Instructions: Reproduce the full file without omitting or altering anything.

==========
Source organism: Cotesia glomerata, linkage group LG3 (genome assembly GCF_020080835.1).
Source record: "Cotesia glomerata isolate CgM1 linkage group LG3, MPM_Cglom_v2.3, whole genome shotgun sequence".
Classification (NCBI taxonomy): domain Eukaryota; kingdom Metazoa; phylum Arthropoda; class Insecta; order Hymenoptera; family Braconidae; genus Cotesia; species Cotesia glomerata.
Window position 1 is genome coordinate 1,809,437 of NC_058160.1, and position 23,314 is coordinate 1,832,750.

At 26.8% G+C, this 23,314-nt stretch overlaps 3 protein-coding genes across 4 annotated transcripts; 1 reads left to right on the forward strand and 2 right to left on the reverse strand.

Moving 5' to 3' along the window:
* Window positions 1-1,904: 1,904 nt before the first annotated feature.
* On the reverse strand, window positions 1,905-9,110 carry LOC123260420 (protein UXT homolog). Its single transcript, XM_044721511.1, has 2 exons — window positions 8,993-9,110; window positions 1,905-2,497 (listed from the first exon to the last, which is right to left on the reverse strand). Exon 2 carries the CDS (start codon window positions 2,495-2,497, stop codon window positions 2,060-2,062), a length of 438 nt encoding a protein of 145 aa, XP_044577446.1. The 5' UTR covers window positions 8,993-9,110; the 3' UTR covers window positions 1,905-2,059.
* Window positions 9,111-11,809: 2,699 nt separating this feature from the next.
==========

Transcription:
Source organism: Cotesia glomerata, linkage group LG3 (genome assembly GCF_020080835.1).
Source record: "Cotesia glomerata isolate CgM1 linkage group LG3, MPM_Cglom_v2.3, whole genome shotgun sequence".
Classification (NCBI taxonomy): domain Eukaryota; kingdom Metazoa; phylum Arthropoda; class Insecta; order Hymenoptera; family Braconidae; genus Cotesia; species Cotesia glomerata.
Window position 1 is genome coordinate 1,809,437 of NC_058160.1, and position 23,314 is coordinate 1,832,750.

At 26.8% G+C, this 23,314-nt stretch overlaps 3 protein-coding genes across 4 annotated transcripts; 1 reads left to right on the forward strand and 2 right to left on the reverse strand.

Moving 5' to 3' along the window:
* Window positions 1-1,904: 1,904 nt before the first annotated feature.
* On the reverse strand, window positions 1,905-9,110 carry LOC123260420 (protein UXT homolog). Its single transcript, XM_044721511.1, has 2 exons — window positions 8,993-9,110; window positions 1,905-2,497 (listed from the first exon to the last, which is right to left on the reverse strand). Exon 2 carries the CDS (start codon window positions 2,495-2,497, stop codon window positions 2,060-2,062), a length of 438 nt encoding a protein of 145 aa, XP_044577446.1. The 5' UTR covers window positions 8,993-9,110; the 3' UTR covers window positions 1,905-2,059.
* Window positions 9,111-11,809: 2,699 nt separating this feature from the next.